“Act responsibly and with solidarity”

23.03.2020 - Interview

Foreign Minister Heiko Maas in an interview with media of the Funke Mediengruppe.

You are a member of the corona crisis cabinet. How grim is the atmosphere?

Foreign Minister Maas in the Federal Foreign Office Crisis Response Centre
Foreign Minister Maas in the Federal Foreign Office Crisis Response Centre© Thomas Koehler/photothek.de

The present situation is serious – that is clear to everyone. We are talking intensively and very frequently so that we as the Federal Government can do what is necessary in this crisis. We are basing our decisions on the advice of the experts. Every ministry is working full-out, with weekend shifts too. In the crisis cabinet, we pool and coordinate the planned measures.

Other countries are imposing a general lockdown. Can Germany afford not to do that?

I am convinced that the overwhelming majority of the population is taking the situation very seriously. They are acting responsibly and showing solidarity. That goes for the vast majority, the invisible majority – invisible on the streets. But this weekend in particular it is vital that everyone accepts the restrictions so that they can actually have an effect. We are following this constantly – a huge challenge in such a rapidly changing situation. Fortunately, however, we have substantial expertise here in Germany, and we are willing to adapt our behaviour. We will do what is effective and what is necessary.

There is increasing criticism of the lack of a uniform approach within the EU; some people are talking about it being a hotchpotch. Are they entirely wrong in saying that?

Over the past few days and weeks, national emergency measures have been introduced in very rapid succession, for instance at the EU’s internal borders. And that is understandable in such a crisis, the aim being to stop the spread of the virus. However, it is also clear that introducing successive measures like that also leads to problems. That is why we urgently need the necessary fine-tuning in Europe now. The emergency measures will be coordinated in Brussels and adjusted if required. I have been in contact with many of my colleagues in recent days, and we are all pursuing the same objective.

One example would be our rescue flights: initially, all the EU member states started to fetch their citizens home independently – that all had to get going. Now we are also registering our flights in a European system; that makes things more efficient. If we have the capacity, we will take citizens of other EU countries too. By the same token, Germans can be carried on rescue flights organised by other countries. By coordinating like this, we can get all Europeans back home much more quickly.

What’s the result of border closures – other than a break in the supply chains?

We want to slow down the virus, not the transportation of goods. Border closures are serious measures, and no one in Europe takes them lightly. Nevertheless, they are needed at this time to stop the spread of the coronavirus. There are many examples of how the virus has spread across borders and then been further spread within communities. The virus knows only those limitations we set for it. To that end, we need joint, coordinated, if at all possible seamless action.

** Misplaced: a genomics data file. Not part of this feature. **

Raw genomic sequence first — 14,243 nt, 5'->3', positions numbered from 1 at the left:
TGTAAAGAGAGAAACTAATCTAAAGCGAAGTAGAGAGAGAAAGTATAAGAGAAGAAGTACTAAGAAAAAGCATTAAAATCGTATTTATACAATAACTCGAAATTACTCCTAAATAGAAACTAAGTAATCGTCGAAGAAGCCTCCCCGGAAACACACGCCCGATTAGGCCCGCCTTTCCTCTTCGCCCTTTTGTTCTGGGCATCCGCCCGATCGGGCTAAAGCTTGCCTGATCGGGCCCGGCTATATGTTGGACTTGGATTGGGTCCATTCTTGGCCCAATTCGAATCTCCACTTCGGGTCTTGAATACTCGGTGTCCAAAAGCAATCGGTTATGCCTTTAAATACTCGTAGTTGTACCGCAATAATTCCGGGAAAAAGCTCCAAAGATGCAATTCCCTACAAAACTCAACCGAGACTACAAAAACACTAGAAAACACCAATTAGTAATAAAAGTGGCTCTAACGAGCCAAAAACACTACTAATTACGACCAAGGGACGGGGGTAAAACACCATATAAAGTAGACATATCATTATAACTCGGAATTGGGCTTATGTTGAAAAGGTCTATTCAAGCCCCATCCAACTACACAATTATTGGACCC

The Federal Government will do everything in its power to prevent disruptions in the supply chains. The supply chains need to be maintained so that we have the energy to get through this hard time together. This is of the utmost importance, especially for a strong exporter like Germany.

Would an airlift be conceivable for foodstuffs or hygiene products?

Germany’s supply of food and hygiene products is safe. That’s precisely why panic-buying doesn’t make sense. On the contrary. Panic-buying is leading to temporary shortages in individual supermarkets. So more people who are trying to get what they need are having to go to the supermarket more frequently. This is counterproductive when it comes to slowing down the spread of the virus. What’s needed now is solidarity; every single citizen counts.

The Federal Foreign Office is organising rescue flights for holidaymakers stranded abroad. When will they all be back in Germany?

We want to offer German citizens who are stranded abroad the chance to return to Germany as quickly as possible. We are working all-out on this. In cooperation with the travel industry associations and air companies, we have managed to get over 100,000 Germans home since the beginning of the week. Many more have registered and are waiting for flights.

Unfortunately we cannot provide immediate help in every instance. We want to help as many people as possible as quickly as possible – obviously taking account of special emergency situations. Often we are facing major challenges just to get the people to the airport. Domestic travel has come to a standstill in many countries too. We have to join up lots of puzzle pieces. Our embassies and consulates are working tirelessly day and night to find pragmatic solutions for all concerned.


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